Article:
If you’re like me, you’ve found yourself wondering a lot about two particular players in the Reds’ lineup. Devin Mesoraco and Billy Hamilton were the two biggest unknowns coming into the season and, thus far, they’ve had wildly disparate results. I thought, perhaps, now was a good time to look at them and see what useful information we can get from these early season results.

Let’s start with the bad news.

Right now, BIlly Hamilton has a wRC + of 3 (yes, 3). 100 is average. By way of comparison, Votto and Phillips have career numbers of 156 and 96 respectively. This season, Hamilton has a 3. Ouch.

But, there is some hope. Hamilton only has 66 major league plate appearances. Only 44 have come this season. The best we can say given that tiny sample is that we might be starting to have a sense of his plate discipline. Generally speaking, swing% stabilizes around 50 PAs, and this season, Hamilton has been swinging at about an average rate. Contact% becomes relevant at about 100 PAs. Right now, he’s actually making contact more often than league average when he swings.

The results have been bad for Hamilton thus far, but to this point, it still looks like his numbers are heavily BABIP driven.

Devin Mesoraco has been something this week. His wRC+ currently stands at 317. You could divide his OPS in half and he’d still be above the league average. He has, of course, many fewer plate appearances than Hamilton this season, but for his career he has almost exactly one full season’s worth.

What’s interesting about that last statement is that it might tell us something useful. Mesoraco has 609 career plate appearances. In that time, he has managed a wRC+ of 78. That’s not very good. Of course, we all know that Devin hasn’t had the best handling since he joined the big club. His peripherals are interesting, though. His Isolated Power (SLG-BA) is .151, which is above league average. Additionally, his BABIP of .254 is low, even for a catcher and should be expected to rebound.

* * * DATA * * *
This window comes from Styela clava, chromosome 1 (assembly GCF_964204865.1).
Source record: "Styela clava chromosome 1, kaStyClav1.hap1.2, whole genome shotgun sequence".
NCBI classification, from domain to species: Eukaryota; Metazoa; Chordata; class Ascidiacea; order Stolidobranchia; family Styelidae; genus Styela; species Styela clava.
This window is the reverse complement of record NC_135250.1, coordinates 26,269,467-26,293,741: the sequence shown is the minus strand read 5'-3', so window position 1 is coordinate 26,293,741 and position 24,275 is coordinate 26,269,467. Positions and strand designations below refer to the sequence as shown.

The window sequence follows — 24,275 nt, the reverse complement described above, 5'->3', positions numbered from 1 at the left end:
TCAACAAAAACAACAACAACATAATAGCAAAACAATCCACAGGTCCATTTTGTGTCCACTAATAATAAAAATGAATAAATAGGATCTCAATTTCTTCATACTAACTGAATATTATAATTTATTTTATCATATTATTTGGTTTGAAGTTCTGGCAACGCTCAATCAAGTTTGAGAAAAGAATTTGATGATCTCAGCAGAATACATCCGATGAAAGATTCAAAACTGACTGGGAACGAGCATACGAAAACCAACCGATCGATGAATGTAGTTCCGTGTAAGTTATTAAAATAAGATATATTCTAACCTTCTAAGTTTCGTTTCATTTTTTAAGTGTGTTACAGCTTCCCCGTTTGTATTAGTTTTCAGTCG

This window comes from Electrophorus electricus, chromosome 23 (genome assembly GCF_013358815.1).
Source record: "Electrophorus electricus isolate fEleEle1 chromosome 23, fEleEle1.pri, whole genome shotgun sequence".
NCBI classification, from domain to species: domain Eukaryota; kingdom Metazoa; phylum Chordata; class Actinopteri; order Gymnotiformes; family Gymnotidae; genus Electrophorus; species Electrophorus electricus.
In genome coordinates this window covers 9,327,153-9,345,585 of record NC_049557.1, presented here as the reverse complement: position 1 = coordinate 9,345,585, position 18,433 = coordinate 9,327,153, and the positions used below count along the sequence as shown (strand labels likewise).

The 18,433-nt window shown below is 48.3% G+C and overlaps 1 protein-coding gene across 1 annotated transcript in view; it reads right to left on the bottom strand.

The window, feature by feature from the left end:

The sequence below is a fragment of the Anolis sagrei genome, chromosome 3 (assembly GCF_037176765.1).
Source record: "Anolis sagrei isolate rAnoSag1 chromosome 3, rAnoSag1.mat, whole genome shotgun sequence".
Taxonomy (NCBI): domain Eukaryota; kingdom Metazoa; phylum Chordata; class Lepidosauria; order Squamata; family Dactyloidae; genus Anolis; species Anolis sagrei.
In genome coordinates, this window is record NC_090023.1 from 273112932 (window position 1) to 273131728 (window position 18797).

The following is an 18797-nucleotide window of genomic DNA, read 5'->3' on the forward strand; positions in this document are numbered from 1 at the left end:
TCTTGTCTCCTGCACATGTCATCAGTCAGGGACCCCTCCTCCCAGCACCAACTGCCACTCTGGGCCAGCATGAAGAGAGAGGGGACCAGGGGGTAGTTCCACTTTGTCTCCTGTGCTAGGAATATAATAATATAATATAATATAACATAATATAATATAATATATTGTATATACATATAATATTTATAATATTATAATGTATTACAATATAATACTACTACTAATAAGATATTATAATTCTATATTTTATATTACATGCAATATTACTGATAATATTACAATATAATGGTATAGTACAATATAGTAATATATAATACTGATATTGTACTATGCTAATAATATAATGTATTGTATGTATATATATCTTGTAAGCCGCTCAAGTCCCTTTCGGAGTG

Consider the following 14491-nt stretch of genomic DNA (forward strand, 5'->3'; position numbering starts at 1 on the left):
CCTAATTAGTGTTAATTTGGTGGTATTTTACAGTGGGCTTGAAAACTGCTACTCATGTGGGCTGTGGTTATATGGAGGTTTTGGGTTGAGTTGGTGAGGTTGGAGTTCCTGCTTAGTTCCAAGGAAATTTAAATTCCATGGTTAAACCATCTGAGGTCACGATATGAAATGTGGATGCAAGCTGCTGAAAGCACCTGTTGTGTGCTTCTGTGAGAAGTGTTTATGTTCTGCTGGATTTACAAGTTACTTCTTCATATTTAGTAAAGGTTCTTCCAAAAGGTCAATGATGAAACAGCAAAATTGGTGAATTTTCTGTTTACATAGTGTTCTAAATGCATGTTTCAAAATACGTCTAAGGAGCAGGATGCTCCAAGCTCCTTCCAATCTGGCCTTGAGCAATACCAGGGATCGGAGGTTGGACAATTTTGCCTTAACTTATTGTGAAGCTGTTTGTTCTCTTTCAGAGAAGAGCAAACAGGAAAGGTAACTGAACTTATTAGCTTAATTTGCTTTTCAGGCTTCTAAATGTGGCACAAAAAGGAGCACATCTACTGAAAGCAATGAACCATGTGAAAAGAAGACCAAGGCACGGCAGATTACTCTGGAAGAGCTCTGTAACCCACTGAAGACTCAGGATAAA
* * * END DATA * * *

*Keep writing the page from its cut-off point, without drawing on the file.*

Given those two pieces of information, I think we might reasonably assume that what we’ve seen from Devin the past few seasons represents his offensive floor right now. Certainly, he’s not going to maintain his current torrid pace, but he does have legitimate power (19 HRs in those 609 PAs) and his average should rebound simply from the law of averages.

From just this year, the numbers we’re looking at need hundreds of at bats before they stabilize, but they should serve as a reminder that Mes hasn’t had a run like this before and that he was, to use a very imprecise term, due.

STAT OF THE WEEK: Batting Average on Balls in Play (BABIP) is the batting average a player has on… balls he puts in play. That is, it excludes homers and strikeouts. Pitchers tend to have very little control of this, mostly gravitating toward .290 or so.

Hitters do exhibit some control. However, the number can fluctuate wildly from season to season (See: Bruce, Jay) and a reasonably wide view is necessary before it can be identified as an actual skill. Votto’s career BABIP of .358 is otherworldly and among the best you’ll ever see as he currently ranks 5th all-time among players with at least 3000 PAs in the modern era.

In general, BABIPs below .270 or above .320 (or so) should be viewed very, very skeptically until there are several seasons of evidence. Think of BABIP for hitters as similar to advanced fielding stats. One season doesn’t tell you much, but if a player keeps it up, you can be confident something is going on there.